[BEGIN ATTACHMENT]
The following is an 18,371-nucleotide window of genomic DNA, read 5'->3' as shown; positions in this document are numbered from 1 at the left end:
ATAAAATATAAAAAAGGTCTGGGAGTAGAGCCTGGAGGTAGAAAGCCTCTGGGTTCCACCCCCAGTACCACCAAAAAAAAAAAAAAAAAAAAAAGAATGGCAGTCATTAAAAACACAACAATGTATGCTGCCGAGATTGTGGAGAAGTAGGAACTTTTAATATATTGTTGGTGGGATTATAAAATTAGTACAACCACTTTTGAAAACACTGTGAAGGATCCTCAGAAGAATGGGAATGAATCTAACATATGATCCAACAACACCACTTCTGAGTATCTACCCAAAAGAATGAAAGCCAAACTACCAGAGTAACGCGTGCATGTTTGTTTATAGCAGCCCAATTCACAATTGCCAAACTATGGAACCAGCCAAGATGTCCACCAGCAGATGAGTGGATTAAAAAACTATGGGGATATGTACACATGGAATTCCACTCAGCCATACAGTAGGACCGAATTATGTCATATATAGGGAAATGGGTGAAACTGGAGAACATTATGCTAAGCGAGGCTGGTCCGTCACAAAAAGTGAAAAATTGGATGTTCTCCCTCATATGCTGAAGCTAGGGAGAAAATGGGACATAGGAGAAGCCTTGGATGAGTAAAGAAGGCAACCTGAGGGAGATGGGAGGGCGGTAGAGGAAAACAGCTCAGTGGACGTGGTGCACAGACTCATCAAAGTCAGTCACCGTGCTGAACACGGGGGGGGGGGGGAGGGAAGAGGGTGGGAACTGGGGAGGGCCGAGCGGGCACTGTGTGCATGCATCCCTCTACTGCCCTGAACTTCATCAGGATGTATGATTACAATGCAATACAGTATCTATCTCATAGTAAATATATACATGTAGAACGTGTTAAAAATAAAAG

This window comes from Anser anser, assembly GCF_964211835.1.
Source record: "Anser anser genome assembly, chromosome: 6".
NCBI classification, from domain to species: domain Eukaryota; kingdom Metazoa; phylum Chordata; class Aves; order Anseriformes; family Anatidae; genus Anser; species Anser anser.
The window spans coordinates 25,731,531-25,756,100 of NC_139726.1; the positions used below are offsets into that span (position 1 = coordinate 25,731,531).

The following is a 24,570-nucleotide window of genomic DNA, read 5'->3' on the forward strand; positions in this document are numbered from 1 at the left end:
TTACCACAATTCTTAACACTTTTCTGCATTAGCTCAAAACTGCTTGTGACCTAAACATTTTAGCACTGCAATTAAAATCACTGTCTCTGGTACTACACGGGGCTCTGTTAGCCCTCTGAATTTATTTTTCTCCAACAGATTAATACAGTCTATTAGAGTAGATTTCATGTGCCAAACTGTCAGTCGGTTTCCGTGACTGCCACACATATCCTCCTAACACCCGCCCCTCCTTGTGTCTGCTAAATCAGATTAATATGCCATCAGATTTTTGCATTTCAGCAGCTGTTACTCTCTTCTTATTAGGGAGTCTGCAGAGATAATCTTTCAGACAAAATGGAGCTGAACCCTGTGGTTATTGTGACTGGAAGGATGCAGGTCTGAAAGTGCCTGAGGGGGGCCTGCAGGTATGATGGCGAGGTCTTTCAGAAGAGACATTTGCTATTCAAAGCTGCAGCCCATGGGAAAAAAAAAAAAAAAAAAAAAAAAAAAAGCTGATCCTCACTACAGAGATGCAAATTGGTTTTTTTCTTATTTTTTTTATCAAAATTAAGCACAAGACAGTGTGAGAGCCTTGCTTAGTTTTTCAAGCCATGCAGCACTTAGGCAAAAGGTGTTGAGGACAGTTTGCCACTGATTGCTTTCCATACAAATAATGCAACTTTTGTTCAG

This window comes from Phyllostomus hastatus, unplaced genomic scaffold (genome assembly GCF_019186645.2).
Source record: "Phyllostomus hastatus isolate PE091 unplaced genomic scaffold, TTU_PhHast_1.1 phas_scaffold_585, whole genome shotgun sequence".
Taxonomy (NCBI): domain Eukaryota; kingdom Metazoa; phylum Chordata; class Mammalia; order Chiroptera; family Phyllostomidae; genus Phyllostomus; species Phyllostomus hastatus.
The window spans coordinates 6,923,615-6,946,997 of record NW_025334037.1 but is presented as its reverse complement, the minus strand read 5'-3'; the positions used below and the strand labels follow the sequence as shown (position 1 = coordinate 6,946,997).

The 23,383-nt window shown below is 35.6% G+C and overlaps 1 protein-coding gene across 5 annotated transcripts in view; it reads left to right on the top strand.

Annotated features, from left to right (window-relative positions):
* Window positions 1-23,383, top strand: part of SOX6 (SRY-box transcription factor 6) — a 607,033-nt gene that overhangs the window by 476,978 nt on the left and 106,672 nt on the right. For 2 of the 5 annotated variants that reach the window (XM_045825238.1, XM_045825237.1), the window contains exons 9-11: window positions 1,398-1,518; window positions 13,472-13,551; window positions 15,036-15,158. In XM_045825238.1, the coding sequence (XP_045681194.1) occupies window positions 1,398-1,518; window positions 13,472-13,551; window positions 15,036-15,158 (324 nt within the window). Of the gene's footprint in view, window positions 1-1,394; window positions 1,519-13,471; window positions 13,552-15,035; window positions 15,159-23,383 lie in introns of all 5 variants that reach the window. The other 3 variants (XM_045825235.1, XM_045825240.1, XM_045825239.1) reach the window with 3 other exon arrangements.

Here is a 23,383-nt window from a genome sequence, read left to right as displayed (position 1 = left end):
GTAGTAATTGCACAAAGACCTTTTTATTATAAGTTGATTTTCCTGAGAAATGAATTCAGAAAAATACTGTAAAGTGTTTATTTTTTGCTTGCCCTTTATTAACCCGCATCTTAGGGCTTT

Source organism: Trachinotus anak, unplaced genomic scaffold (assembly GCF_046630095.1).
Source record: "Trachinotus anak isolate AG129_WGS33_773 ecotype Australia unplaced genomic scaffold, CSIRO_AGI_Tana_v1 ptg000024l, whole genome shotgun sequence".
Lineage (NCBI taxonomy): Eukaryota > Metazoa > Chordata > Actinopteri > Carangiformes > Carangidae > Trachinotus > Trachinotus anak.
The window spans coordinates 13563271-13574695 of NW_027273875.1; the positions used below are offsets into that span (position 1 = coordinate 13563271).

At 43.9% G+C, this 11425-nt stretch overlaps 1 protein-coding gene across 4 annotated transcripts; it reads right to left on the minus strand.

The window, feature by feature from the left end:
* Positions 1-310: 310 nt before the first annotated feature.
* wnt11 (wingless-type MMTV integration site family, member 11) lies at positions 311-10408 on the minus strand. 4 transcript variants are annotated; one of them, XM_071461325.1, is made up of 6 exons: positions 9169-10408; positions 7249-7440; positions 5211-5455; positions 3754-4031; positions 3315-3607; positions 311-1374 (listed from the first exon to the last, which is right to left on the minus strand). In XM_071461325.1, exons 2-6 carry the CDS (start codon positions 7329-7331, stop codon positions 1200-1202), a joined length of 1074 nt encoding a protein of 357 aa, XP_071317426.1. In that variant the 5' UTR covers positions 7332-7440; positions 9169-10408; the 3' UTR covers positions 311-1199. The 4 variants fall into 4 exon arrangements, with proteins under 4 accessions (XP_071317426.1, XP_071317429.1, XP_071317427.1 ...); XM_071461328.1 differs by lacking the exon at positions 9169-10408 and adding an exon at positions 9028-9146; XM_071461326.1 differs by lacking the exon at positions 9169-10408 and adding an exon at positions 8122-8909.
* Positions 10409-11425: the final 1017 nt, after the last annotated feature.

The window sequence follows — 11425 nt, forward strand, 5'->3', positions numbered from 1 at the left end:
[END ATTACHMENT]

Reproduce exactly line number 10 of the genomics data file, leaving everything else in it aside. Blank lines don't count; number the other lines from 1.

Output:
Source record: "Phyllostomus hastatus isolate PE091 unplaced genomic scaffold, TTU_PhHast_1.1 phas_scaffold_585, whole genome shotgun sequence".